Terms and conditions
Outline your terms and conditions without any ambiguity whatsoever. Be clear on the project deliverables, time frame, milestones, payment schedules, and any other relevant terms. For larger organizations, it would be good to have your legal team go through these terms and conditions to ensure there are no potential cases of miscommunication and confusion down the line.
Agreement and signature
If the potential client agrees with the terms of your proposal, they would indicate by appending their signature. If you want, you can include a friendly prompt or call to action (CTA). Though in reality, if you’ve failed to convince the prospect, they probably wouldn’t bother getting to this section. And even if they do, a few CTA lines are unlikely to change their minds.
Proofread the entire proposal
It would be a shame if after all this work you’ve put in, you end up submitting a business proposal riddled with typos and sloppy formatting. Your proposal writing should be flawless.
Hire a professional writer if you have to. You could also use business proposal software such as Proposify, Pandadoc, and Bidsketch. The advantage here is that you have templates you can easily customize and several cool features, including provision for electronic signatures, tracking, and third-party integrations.
In any case, be thorough with your checks—no sense leaving something so important to chance.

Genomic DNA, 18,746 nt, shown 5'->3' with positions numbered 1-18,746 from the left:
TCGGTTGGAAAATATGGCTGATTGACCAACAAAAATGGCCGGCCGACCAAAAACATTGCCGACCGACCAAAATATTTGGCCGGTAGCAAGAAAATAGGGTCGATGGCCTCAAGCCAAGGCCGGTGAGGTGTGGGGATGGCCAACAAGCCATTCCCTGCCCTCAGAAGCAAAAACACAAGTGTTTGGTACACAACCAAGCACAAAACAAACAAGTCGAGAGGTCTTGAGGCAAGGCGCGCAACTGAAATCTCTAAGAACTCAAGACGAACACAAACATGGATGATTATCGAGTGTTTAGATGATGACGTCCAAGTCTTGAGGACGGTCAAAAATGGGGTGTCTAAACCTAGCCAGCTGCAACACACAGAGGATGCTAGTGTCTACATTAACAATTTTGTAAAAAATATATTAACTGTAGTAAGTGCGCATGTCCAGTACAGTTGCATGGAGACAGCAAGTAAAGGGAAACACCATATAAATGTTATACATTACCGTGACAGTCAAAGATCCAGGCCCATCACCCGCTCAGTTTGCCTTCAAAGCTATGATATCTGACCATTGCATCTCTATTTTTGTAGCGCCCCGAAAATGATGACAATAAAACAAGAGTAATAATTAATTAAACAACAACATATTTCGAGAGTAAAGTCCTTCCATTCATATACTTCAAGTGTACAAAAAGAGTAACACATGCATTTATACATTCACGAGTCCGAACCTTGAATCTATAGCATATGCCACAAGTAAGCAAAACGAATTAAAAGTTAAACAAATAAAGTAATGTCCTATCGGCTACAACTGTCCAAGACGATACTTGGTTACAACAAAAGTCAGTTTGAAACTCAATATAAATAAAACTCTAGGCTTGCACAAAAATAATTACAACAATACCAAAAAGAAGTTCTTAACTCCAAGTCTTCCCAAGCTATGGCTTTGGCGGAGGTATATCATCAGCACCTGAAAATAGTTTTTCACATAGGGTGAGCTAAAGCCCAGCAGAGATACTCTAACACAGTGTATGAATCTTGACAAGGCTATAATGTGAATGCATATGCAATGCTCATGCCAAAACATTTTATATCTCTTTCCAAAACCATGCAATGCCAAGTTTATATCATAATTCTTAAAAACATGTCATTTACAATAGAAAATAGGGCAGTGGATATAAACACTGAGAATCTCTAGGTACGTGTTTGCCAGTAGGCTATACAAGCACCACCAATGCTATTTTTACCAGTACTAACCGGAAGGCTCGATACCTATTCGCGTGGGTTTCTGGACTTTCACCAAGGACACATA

Sending your business proposal and follow up
With your proposal all set, the next step is crafting a great email. Unless, of course, you’re sending the proposal by hand. Make your introductory email count. It’s the first thing the potential client will read before deciding to review your proposal or not. Then again, this mainly applies if you were sending an unsolicited business proposal.
In any case, the key is to remain professional throughout the process. Allow the recipient some time to review the proposal before you do a follow-up. There’s no standard time frame for sending a follow-up email, but most people wait two to three weeks after sending the original proposal.
Planning your business proposal presentation
The most effective business proposals are those that involve a face-to-face presentation. This allows you to explain your ideas in person, include more details, and provide answers in real-time. Thanks to teleconferencing technology, you don’t necessarily have to be in the same physical room as the potential to do a face-to-face presentation.
The best part is you don’t even have to possess expert presentation skills. Most presentation software does most of the heavy lifting, and you might just need to add context to some points every now and then.
Addressing competition in the market
If you were unable to include this under the executive summary of your proposal, you could cover it during the presentation. Describe the state of competition in the market and explain how you can out maneuver them.
At some point, the question is bound to come up anyway, especially if you’re operating in a crowded marketplace. If you can’t satisfactorily explain why your proposed solution is unique and better than other options out there, you’ll struggle to win over your audience.
Be tasteful about it. Focus on the strengths of your business instead of trying to list the weaknesses of your competitors.
Final thoughts on how to write an effective business proposal in 2021
Taking the time to write and present a compelling business proposal will often pay off in the form of new business. Remember it’s all about breaking down your potential client’s problem, proposing your solution, and providing competitive pricing information.